This course focuses on the complex issues and challenges of 21st century social work.
At Dundee, we have a range of expertise and experience, including interdisciplinarity (a specific and unique strength of the programme), leadership, research, values and social work practice. We are particularly keen to establish links between theory and practice. Our modules also draw on experienced and knowledgeable guest lecturers both from the field and from academic research.
Why study Advanced Social Work Studies at Dundee?
The MSc in Advanced Social Work Studies will allow you to engage with advanced level social work theory and develop the knowledge base and enquiry skills required to understand and contribute to 21st century social work.
The course curriculum will encompass taught modules which require you to engage with ethical issues and dilemmas relating to social work. You will have the opportunity to critically engage with the challenges and opportunities of inter-professional collaboration and the role that organisational culture and change plays in the way social work is shaped and delivered.
The course will require you to develop and apply research skills and methods to social work issues in order to produce a Master’s level dissertation. This will allow you to explore and examine social work issues and contexts in order to develop new ways of thinking and understanding, and in turn seek to be transformative and impactful.
Who should study this course?
If you do not require a qualification to practise social work, but wish to enhance and develop your social work skills and knowledge at Master's level, this course is for you. Without the requirement for practice placements, the qualification can be achieved within one year.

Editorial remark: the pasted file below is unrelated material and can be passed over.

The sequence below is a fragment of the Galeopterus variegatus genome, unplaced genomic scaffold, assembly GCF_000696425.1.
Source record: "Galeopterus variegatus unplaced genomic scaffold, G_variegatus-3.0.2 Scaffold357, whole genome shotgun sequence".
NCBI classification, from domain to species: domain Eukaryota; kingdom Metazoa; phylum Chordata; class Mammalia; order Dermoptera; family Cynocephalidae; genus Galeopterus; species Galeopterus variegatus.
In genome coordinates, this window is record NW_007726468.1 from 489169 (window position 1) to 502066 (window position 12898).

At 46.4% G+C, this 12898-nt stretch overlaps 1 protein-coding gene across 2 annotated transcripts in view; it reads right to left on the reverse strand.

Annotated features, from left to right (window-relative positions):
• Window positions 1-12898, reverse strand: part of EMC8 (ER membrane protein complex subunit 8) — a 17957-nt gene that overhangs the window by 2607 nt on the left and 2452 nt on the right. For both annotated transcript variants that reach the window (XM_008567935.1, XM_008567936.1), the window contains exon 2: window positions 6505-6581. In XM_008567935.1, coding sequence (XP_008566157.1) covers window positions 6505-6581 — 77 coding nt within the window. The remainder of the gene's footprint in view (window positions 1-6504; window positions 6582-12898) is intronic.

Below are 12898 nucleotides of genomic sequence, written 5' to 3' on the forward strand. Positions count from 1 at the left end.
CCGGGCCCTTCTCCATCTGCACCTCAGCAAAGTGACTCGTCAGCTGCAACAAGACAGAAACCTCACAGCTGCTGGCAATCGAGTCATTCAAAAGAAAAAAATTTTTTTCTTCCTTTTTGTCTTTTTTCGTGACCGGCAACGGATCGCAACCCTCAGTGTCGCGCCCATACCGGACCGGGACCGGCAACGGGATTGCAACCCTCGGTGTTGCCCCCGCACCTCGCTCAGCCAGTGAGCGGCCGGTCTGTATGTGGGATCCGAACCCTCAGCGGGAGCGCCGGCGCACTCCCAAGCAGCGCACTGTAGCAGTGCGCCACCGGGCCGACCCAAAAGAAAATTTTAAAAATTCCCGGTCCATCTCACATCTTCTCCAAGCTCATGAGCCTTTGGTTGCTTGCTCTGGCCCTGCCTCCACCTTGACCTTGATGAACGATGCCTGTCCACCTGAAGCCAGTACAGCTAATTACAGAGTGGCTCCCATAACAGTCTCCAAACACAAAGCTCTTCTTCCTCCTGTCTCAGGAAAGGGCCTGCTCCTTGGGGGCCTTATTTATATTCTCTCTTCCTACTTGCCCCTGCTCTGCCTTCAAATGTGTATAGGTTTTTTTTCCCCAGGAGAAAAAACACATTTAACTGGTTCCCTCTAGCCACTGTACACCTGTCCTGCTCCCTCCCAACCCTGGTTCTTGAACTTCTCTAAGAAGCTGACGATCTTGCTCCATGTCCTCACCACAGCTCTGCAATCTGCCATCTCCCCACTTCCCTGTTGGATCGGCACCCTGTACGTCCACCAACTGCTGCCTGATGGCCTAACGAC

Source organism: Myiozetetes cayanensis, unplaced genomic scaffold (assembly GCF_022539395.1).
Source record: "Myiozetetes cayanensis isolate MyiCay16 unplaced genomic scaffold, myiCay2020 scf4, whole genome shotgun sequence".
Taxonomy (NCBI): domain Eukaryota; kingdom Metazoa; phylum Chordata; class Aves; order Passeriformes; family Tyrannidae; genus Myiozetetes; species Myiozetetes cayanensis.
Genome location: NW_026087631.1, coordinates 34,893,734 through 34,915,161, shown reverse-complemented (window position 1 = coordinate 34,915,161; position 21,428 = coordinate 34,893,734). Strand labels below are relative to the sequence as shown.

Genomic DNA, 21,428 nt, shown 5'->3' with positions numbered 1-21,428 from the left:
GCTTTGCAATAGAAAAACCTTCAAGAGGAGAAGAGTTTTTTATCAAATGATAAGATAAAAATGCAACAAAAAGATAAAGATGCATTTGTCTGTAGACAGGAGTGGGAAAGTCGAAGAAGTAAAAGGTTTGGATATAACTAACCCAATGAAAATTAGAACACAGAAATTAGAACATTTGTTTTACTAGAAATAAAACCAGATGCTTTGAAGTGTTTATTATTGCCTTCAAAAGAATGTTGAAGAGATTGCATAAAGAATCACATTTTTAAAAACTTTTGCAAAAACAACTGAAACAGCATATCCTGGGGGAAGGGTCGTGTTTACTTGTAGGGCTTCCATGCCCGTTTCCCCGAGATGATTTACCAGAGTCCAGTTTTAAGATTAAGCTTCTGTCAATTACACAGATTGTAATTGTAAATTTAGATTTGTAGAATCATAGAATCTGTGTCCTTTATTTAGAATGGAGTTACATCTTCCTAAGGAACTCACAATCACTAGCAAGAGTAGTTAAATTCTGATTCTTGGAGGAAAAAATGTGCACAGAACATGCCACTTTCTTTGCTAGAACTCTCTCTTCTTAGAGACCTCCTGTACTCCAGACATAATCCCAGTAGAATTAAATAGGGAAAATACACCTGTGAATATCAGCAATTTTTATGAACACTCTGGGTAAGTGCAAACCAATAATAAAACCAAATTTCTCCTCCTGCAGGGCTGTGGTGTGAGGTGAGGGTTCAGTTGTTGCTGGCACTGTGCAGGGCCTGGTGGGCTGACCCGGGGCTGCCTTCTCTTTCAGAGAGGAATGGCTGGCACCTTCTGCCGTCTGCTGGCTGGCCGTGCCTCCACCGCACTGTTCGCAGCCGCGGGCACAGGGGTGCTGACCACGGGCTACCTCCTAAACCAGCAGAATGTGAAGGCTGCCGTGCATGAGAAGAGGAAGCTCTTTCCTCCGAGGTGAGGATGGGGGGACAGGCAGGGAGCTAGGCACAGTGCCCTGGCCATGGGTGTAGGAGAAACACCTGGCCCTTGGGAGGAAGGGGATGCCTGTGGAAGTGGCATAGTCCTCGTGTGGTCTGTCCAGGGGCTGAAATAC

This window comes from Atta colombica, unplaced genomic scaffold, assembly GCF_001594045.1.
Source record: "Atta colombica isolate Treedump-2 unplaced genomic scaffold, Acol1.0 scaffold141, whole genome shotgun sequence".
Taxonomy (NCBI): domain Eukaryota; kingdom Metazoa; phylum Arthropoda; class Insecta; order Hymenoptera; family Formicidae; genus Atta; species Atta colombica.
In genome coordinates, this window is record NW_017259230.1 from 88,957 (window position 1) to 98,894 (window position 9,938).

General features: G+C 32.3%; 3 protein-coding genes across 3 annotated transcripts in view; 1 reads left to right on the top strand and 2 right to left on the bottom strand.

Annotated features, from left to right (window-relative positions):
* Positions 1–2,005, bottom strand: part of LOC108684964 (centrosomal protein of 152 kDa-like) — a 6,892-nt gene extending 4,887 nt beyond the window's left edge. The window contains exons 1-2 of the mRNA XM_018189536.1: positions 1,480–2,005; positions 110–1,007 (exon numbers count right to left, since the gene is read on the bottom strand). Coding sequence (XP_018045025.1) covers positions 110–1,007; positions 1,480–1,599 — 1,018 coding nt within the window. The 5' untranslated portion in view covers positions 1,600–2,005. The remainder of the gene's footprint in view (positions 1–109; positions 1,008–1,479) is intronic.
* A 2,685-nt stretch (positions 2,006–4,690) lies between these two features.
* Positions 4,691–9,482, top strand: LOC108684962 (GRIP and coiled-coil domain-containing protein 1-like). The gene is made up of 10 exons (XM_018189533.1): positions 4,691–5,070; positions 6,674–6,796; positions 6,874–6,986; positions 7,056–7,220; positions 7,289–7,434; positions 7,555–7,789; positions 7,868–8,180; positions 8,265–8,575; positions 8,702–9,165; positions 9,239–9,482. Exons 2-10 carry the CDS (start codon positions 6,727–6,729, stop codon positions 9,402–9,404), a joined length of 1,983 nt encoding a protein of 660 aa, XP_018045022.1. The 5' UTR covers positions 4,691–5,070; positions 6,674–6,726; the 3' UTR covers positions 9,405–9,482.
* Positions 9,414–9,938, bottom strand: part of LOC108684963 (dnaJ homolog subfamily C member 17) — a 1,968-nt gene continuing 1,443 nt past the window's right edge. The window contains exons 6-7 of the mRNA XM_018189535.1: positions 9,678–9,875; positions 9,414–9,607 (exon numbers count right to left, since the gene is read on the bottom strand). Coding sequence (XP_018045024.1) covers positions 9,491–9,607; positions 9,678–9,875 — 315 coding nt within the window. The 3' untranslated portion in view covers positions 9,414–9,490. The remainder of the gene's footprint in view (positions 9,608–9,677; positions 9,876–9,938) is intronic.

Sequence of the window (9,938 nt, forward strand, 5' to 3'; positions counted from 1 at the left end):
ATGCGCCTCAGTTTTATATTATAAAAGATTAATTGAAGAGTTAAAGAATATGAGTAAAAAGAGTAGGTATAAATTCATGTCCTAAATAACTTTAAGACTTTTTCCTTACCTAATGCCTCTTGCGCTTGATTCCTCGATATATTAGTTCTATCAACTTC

If you are a postgraduate student wishing to develop a research profile, or to further your career in terms of practice or leadership, this course is also suitable.
How you will be taught
At the University of Dundee, we emphasise the development of autonomous and self-directed learning, with support and guidance through structured personal tutor and module leaders. Our approaches include:
Lectures Seminars Group based discussions Enquiry and action learning – collaborative research and problem solving. Collaborative group inquiry activities (including inter-professional collaboration) Online materials - discussion boards, academic activities, core materials and signposts to literature. Independent and autonomous study and research which is supported and guided by module leaders and /or personal tutors. Option for work based project to situate learning and research.
What you will study
Decision Making (30 credits) - which will provide a critical insight into contemporary social work issues around risk, values, ethics and social work law.
Research Methods for Professional Enquiry (30 credits) - which will provide students with a Master’s level knowledge of research skill.
Additionally students will have the opportunity to select one optional module from the MSc Social Work, MSc Community learning and Development or MSc Leadership and Innovation courses which will provide interdisciplinary learning and collaboration.
Research project (60 credits) relevant to Social Work which will be supported by a dissertation supervisor and ongoing collaboration with peers. This module will run the full length of the semester and the full dissertation will be completed during the summer.
Inter‐Professional Collaboration and Organisational change (30 credits) - joint module with Community Learning and Development and Leadership and Innovation students.
How you will be assessed
Assessment methods will include a combination of:
reflective and critical essays oral presentations research visualisations research reports Careers
The programme will prepare you for your chosen career in social work or a related field and gives you the flexibility and choice about how best to do this. The scope for applying advanced social work skills is vast - social workers are employed in a wide variety of settings, beyond what might traditionally be considered 'social work.'